Why Elevator Pitches Never Go Forward, Just Up and Down

(Note: This originally appeared in the current edition (Nov. 2, 2007) of RainToday (http://www.raintoday.comm), for which I am a monthly columnist. I happen to like this one a lot, so I’m reprinting it here.)

Of all the bromides and vacuous bloviation surrounding consulting, “elevator pitch” (or “elevator speech”) is my nails-on-blackboard migraine (with a close second being the horrendous formulation, “I’m going to deliver a training for them”). Elevators, last time I looked, go up and down in their automaton routines, and never move forward.

There is good reason for this.

In 22 years of independent consulting, and two million air miles (of my three million total) during that time, I’ve made exactly one sale on an airplane, and that was for a $12,000 keynote speech. Now, that’s certainly a primary sales route for me, right? I’ve never made a sale through a chance meeting in a hall, or a brief introduction, or a charity social event.

I have, of course, made valuable contacts at these and other opportunities, which turned into meetings, which evolved into trusting relationships, which resulted in business. So, am I being somewhat disingenuous here?

Never. I believe that the business eventuated precisely because I don’t have an elevator pitch. Who on earth wants to hear about someone’s approach to consulting, or team work, or strategy, or opinion of modern business in any confined space? It’s like watching vacation slides trapped in a neighbor’s family room. I keep dreaming, like a dog I suspect, of jumping through the window, relieving myself, and chasing a squirrel. I want to howl at the moon.

Switch shoes

Put yourself in the other person’s shoes. Most of us can see a “pitch” coming from a hundred paces. The “pitcher” might as well have on a uniform and be winding up sixty feet away. Except, it’s not our job to try to hit the pitch. We can just ignore it or, better still, walk away. Of course, in an elevator, you can’t walk away without trodding on someone’s feet, so you just press a button and get off at the wrong floor, the delay being less irksome than the pitcher.

However, if we’re asked about us, we tend to warm up only slightly less rapidly than Georgia asphalt at the beginning of an August morning. What did I think of that movie? What’s my opinion of that book? How do I think the election will affect the business? Well, that’s a great question you’ve asked. Walk with me for a while when we get off. You are going to 48, right?

If you believe for an instant that this is a relationship business (and not “a training”!) then the objective is to build relationships. And you don’t build relationships with buyers by talking about what you do and how you do it. You build them by getting the buyer to talk about what’s important to him or her, and why. Ironically, all that time and effort spent on a sales “pitch” is wasted. All the seminars, all the “guru” insights, all the nonsense is just unnecessary.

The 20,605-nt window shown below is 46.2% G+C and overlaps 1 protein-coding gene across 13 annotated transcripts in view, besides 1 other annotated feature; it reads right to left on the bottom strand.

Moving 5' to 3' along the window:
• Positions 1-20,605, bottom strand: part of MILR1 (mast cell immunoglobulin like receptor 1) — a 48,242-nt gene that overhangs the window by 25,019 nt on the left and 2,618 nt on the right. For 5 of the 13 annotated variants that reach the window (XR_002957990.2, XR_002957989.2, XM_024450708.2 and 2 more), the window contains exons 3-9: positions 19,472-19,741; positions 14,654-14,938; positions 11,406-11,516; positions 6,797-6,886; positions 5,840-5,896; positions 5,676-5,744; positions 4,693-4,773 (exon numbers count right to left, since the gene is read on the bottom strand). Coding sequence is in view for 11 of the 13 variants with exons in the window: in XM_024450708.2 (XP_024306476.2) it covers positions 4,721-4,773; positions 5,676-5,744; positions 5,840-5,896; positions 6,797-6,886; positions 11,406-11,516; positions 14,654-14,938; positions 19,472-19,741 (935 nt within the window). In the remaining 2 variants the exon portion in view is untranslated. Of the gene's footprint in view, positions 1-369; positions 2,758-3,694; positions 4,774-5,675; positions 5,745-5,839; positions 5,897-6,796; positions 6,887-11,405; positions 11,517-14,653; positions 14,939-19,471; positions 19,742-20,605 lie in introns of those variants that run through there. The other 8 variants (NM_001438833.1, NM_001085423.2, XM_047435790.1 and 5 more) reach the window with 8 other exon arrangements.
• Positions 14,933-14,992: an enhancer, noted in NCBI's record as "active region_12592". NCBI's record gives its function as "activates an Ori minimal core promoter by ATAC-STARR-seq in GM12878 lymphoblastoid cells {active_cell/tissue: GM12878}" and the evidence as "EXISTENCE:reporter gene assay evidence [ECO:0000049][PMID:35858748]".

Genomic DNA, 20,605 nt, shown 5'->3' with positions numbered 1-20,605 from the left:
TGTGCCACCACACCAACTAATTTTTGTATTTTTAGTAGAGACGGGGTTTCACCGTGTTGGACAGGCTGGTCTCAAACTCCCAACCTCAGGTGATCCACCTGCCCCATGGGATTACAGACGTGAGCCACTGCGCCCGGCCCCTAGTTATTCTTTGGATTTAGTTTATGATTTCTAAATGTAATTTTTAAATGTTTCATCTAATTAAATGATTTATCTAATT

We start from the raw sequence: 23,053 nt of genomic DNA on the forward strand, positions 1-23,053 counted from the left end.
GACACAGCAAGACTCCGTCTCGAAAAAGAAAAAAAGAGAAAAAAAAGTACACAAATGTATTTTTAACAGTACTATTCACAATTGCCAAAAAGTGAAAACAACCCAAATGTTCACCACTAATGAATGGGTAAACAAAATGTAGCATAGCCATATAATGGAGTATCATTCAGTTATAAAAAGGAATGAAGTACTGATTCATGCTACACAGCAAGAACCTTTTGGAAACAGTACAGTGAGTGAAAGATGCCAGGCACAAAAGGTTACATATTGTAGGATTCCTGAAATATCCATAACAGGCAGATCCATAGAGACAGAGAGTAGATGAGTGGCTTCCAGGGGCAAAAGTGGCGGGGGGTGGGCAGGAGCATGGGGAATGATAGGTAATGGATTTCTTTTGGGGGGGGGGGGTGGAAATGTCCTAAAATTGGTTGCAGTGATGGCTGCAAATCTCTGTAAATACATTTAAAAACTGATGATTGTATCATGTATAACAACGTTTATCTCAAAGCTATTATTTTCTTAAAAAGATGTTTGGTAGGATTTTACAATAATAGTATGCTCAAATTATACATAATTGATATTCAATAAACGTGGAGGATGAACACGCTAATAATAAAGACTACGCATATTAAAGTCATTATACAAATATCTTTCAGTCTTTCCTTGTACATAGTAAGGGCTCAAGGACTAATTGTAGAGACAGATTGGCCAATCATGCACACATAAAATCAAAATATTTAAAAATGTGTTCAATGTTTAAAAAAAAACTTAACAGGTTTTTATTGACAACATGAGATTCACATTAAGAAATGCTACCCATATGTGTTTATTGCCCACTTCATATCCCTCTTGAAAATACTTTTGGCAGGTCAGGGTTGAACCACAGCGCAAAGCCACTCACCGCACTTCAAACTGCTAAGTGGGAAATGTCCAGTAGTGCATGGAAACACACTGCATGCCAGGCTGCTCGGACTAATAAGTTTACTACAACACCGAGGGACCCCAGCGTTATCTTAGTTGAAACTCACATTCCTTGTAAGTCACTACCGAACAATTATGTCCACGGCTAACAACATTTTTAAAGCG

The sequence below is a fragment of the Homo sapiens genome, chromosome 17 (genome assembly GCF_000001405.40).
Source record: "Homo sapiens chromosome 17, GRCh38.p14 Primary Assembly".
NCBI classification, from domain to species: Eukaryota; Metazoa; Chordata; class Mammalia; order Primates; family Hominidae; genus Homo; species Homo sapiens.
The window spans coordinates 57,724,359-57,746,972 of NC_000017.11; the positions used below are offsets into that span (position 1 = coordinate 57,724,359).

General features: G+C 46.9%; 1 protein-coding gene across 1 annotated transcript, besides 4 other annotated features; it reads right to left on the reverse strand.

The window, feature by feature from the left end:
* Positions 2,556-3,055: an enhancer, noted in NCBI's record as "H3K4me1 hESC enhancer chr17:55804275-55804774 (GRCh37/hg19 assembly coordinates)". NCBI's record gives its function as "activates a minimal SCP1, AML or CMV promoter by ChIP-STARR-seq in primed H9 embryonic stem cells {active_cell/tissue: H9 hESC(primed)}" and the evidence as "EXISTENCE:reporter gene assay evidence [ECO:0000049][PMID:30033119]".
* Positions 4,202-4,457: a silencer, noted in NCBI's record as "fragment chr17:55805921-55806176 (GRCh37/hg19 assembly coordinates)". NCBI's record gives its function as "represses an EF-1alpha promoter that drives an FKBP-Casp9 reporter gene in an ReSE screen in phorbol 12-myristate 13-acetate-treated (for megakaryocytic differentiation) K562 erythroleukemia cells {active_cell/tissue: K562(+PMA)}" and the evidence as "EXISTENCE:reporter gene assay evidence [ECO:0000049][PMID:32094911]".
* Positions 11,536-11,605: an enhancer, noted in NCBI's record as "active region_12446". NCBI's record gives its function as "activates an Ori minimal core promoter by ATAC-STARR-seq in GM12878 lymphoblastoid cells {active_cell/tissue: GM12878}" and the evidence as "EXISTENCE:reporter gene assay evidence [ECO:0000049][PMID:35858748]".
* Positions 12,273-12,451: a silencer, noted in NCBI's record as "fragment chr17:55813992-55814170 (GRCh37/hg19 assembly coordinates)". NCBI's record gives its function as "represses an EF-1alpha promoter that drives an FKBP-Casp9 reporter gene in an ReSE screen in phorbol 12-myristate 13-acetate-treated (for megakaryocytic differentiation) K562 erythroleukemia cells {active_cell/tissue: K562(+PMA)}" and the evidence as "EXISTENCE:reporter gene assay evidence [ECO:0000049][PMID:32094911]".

What you need is simple: A decent vocabulary and a modest knowledge of current events and social happenings. Some homework about the buyer or company wouldn’t hurt, but neither would they be reasonable for a chance, unanticipated encounter.

No one is as influential as a listener

The ability to initiate a conversation based on an observance (“Do you like that book, I’ve heard conflicting reports”), a chance meeting (“What should we expect for dinner?”), or an introduction (“Are you the person quoted in those news items?”) is far more important than the ability to launch your capabilities statement like some kind of over-extended slingshot.

Then, listening to the response, and asking further questions, you are able to engage in conversation and build a relationship by questioning and listening, appealing to the other person’s self-interest. Let’s not forget the sales model here, which is a series of small “yeses” leading to a meeting, conceptual agreement, a proposal, and so on.

I have news for you. You are not going to make a sale in an elevator, and the probability of even moving to a next step is non-existent if you tell me you’ve built a better mousetrap, created an electronic cat, or have a rat vacuum. But if you are able to discern that I have a rodent problem, you just may be on the right track.

Of course, I’m not going to admit that if you’re simply lurking on the elevator or stalking me in the hall. But if you ask me if I’m aware that there is a rodent hair on my collar, I just may be interested in what you have to say.

© Alan Weiss 2007 All rights reserved.

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2 Responses to Why Elevator Pitches Never Go Forward, Just Up and Down

  1. Chad Barr says:

    Several years ago I attended a conference where the speaker talked about the importance of a 30 – 60 seconds elevator pitch. When the time came for her to demonstrate her own pitch, she apologized that she is still working on memorizing it. And just before she started her pitch, she pulled out a piece of paper that she could read from just in case she got stuck.

    I decided to get unstuck and walked out of that non-sensed presentation.

  2. Good stuff. This really resonates. -jr

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